The Witness conviction is that God saw in them, despite their imperfect understanding, a willingness to 'preach the good news' in the face of opposition. This is why Watchtower literature is so fixated on the years 1914-20 – a 7 year period which, to outsiders, is one unbroken, embarrassing sequence of Watchtower false prophecies – but which in modern Watchtower mythology has somehow been turned into the era of their greatest triumph and vindication. God did not cast them off for their fundamentally unsound beliefs (by modern Watchtower standards), or judge them unfaithful because of their perfect prophetic record (100% failure). Rather, according to Witness understanding of Malachi 3, the Lord (Jesus) "came to his temple" suddenly (in 1919) and pronounced the Watchtower leaders as "faithful and discreet", sealing them as his unique 'slave', the only organization he would henceforth recognize and use. What was the basis of the Lord's judgment?

Perhaps we gain a clue from the book Revelation Its Grand Climax at Hand! (1988). This commentary on the last book of the Bible has been studied several times in Witness congregations in the 1990s. Obviously Watchtower leaders continue to hope that its revisionist interpretation of the place of Jehovah's Witnesses in the 20th century will convince the present generation of their divinely ordained destiny – predestined collectively, that is, not, individually! Like all other interpretations of Revelation published by the Watchtower Society, Climax details how the 1914 to 1925 activities of the Watchtower 'fulfilled' Bible prophecy. Here, the imagination of the writers seems to know no bounds. Following the interpretative method used by the Society ever since its second president's own commentary on Revelation (Light, 2 volumes, 1931), Climax repaints this period in an orgy of self-congratulation. The Watchtower's principal publication of the period, The Finished Mystery (1917), is described (p. 165) as "a powerful commentary on Revelation and Ezekiel". The only 'power' this book retains today is the power to remove Witnesses from the Watchtower. So embarrassing are its wild claims that the Society has not reprinted The Finished Mystery in 7 decades (Rutherford's work Light was the official replacement for it). Nevertheless, the leaders of the Society continue to insist that the publication and distribution of The Finished Mystery were among their greatest accomplishments before God. Why? Climax sees it this way:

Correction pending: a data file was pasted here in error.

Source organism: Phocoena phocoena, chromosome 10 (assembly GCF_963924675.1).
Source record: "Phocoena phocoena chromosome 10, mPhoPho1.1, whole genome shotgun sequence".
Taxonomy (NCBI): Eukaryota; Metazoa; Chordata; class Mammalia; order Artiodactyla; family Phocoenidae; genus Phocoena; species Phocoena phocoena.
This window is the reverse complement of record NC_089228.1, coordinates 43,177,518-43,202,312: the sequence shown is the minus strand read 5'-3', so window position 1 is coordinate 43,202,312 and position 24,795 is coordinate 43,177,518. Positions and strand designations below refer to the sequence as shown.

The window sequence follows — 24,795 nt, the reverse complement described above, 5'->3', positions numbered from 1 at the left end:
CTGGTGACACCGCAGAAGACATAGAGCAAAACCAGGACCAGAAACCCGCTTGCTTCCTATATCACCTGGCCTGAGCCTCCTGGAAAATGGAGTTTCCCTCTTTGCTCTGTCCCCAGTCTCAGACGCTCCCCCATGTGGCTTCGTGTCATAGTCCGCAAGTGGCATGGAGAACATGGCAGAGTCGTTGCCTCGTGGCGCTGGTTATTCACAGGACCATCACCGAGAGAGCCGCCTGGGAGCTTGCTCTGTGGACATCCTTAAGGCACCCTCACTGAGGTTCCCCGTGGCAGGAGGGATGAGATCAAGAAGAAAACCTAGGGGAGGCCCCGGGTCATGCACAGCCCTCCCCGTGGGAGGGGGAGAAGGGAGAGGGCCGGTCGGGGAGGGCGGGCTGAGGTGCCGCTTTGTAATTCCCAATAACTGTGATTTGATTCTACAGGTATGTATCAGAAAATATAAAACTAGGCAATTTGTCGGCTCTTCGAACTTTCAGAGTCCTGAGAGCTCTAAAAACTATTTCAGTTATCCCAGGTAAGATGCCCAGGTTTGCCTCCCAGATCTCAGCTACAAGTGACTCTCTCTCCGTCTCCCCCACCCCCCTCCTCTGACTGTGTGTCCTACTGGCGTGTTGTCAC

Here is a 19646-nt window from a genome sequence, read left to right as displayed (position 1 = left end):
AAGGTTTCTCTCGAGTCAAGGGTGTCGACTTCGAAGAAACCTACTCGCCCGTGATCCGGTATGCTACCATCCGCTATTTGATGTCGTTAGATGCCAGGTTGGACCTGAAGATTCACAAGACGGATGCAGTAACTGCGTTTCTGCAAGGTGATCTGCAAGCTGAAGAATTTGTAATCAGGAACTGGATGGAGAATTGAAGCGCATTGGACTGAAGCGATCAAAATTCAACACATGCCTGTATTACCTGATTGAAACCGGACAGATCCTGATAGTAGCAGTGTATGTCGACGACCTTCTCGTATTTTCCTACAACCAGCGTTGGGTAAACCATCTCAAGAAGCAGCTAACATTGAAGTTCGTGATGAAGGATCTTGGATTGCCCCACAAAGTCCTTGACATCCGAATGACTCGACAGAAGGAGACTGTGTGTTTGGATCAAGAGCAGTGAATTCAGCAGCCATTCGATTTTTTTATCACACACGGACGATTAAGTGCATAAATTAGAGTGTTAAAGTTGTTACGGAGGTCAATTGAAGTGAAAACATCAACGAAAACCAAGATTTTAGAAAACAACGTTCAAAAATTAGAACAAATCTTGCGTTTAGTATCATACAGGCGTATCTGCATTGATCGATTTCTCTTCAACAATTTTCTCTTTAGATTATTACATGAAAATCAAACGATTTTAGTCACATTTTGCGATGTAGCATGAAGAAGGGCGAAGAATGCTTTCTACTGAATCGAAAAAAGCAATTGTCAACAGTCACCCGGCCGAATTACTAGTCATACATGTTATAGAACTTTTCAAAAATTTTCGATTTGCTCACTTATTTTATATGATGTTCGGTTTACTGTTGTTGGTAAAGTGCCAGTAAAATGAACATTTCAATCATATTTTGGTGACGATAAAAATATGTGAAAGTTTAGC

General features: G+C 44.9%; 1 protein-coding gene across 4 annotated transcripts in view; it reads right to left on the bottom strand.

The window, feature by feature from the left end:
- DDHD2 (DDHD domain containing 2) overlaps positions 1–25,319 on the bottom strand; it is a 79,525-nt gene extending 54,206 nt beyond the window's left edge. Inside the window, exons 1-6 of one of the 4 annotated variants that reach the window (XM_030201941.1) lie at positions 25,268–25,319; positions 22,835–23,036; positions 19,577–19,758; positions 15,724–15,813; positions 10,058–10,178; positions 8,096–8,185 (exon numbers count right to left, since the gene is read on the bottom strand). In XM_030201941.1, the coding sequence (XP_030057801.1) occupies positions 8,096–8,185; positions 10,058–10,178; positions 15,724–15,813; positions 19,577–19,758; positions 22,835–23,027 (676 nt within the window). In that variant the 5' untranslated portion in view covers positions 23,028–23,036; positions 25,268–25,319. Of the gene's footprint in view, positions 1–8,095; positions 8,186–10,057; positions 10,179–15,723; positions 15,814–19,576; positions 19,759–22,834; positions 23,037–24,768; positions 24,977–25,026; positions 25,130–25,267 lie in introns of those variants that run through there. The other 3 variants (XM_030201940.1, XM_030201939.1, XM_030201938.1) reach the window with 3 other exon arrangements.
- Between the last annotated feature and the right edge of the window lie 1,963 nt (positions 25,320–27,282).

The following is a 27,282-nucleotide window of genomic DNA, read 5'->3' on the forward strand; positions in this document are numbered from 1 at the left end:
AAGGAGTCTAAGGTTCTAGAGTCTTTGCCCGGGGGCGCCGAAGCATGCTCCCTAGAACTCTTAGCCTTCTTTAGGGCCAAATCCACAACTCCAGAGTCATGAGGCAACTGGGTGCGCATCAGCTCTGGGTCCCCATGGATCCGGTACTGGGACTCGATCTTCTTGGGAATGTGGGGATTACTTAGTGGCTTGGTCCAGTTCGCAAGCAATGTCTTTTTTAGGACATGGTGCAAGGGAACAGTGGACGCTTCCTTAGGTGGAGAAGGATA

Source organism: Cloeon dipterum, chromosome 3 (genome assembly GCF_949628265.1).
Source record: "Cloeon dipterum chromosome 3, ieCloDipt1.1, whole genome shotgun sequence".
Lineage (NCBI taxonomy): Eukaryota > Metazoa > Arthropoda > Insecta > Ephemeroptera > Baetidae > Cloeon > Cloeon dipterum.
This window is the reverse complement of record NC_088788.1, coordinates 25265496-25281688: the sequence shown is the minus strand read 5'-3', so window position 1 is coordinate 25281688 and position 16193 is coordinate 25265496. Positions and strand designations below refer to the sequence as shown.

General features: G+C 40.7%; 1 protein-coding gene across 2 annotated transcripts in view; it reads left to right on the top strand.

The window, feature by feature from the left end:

In the United States, the irate clergy used the war hysteria as an excuse to get the book banned. In other countries the book was censored. Nevertheless, God's servants kept fighting back with fiery issues of the four-page tract entitled Kingdom News. As the Lord's day proceeded, other publications would make clear Christendom's spiritually defunct condition ... between 1914 and 1918, the anointed remnant boldly drew attention to the spiritual drought in Christendom and warned of fiery judgment at "the coming of the great and fear-inspiring day of Jehovah ... " (Climax, pp. 165-66, emphasis added)